Plans set forth for a 132-acre park cutting through the University of Minnesota campus will preserve and improve green space with an aim to draw more visitors to the area.
The Mississippi Gorge Regional Park spans both banks of the Mississippi River from Northern Pacific Bridge No. 9 on the University campus to Minnehaha Regional Park. The Minneapolis Park and Recreation Board is currently soliciting feedback and planning initial upgrades to the park, beginning with updates to two West Bank parks in November.
“This is a huge regional park and it’s really special,” said Ellen Kennedy, project manager for the plan. “[It] flanks the gorge and it basically serves as … a retreat to nature just in the heart of the city.”
Annie Young Meadow and Bohemian Flats parks will be among the first to receive updates. Other opportunities have been identified for East Bank parks, including a shelter, amphitheater and cleared river views in East River Flats.
The community engagement process seeks input from current residents, students and visitors in the area who use the park, helping the Park Board decide what to preserve or add to the green spaces. This input is collected to assist in mapping out key features throughout the next two decades.
“The student community is really important in this plan,” Kennedy said. “Because this is the regional park that is closest to your campus that in some way defines the character of your campus.”
Zev Radziwill, a resident of Cedar-Riverside and representative for the Community Advisory Committee for the project, said the CAC and Park Board have been heavily engaged with neighboring groups to help draft the master plan.
“Every single person that I’m serving with, they’re very passionate about parks, green spaces, activities and trails. It’s really a … chorus of people,” Radziwill said.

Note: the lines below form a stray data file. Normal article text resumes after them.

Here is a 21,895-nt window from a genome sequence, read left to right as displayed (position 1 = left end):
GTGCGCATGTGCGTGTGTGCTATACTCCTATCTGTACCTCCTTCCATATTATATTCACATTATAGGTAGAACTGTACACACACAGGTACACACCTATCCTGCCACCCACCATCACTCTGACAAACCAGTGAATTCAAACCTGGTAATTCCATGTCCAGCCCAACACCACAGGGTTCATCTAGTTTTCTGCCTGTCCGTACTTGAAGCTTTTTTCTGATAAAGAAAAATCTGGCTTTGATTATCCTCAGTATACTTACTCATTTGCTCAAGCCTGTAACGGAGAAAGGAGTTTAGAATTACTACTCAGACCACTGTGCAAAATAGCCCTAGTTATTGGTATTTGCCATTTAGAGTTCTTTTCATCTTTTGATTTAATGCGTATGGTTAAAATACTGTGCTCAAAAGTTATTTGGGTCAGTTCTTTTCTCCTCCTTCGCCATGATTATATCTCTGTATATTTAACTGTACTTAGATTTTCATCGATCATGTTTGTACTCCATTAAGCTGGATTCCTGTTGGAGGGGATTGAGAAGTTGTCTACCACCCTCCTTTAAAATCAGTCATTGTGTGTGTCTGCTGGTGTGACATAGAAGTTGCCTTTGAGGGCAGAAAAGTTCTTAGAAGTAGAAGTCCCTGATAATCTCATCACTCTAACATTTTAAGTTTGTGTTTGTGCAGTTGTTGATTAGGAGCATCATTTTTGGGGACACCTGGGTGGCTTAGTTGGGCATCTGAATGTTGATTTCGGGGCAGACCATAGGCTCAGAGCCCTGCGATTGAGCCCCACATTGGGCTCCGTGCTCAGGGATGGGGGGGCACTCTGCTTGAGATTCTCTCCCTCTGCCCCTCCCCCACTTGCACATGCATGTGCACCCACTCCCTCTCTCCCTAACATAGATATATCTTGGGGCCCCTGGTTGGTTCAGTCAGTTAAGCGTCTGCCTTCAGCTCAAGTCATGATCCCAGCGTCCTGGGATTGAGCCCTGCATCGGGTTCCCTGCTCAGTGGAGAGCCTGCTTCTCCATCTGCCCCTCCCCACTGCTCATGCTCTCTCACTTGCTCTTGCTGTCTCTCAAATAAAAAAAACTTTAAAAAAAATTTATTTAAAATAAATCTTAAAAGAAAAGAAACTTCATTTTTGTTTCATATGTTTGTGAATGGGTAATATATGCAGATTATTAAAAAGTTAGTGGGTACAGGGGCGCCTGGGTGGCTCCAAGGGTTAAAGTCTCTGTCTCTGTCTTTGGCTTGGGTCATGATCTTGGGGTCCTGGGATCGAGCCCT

Precursory rehabilitation projects will begin in November while the community engagement process is still underway for the rest of the regional park. Because rehabilitation projects focus on improving existing amenities rather than brainstorming new additions, public input is not necessary to allocate funds.
These initial rehabilitations include upgrades and replacements in Bohemian Flats and Annie Young Meadow in Riverside Park, where the Park Board will install new walkways, updated lighting, picnic spaces and an upgraded shelter, said Tyler Pederson, project manager and landscape architect.
A former Dakota homeland, the Mississippi Gorge is a part of an “ecologically rich” critical corridor comprised of many city parks of environmental and historical significance, Kennedy said.
“It is an extraordinary place and it’s one where you see a lot of community investment,” Kennedy said. “The protection of these important natural spaces is really our first priority in regional parks and everything else follows that goal of … maintaining these spaces so they do last for generations to come.”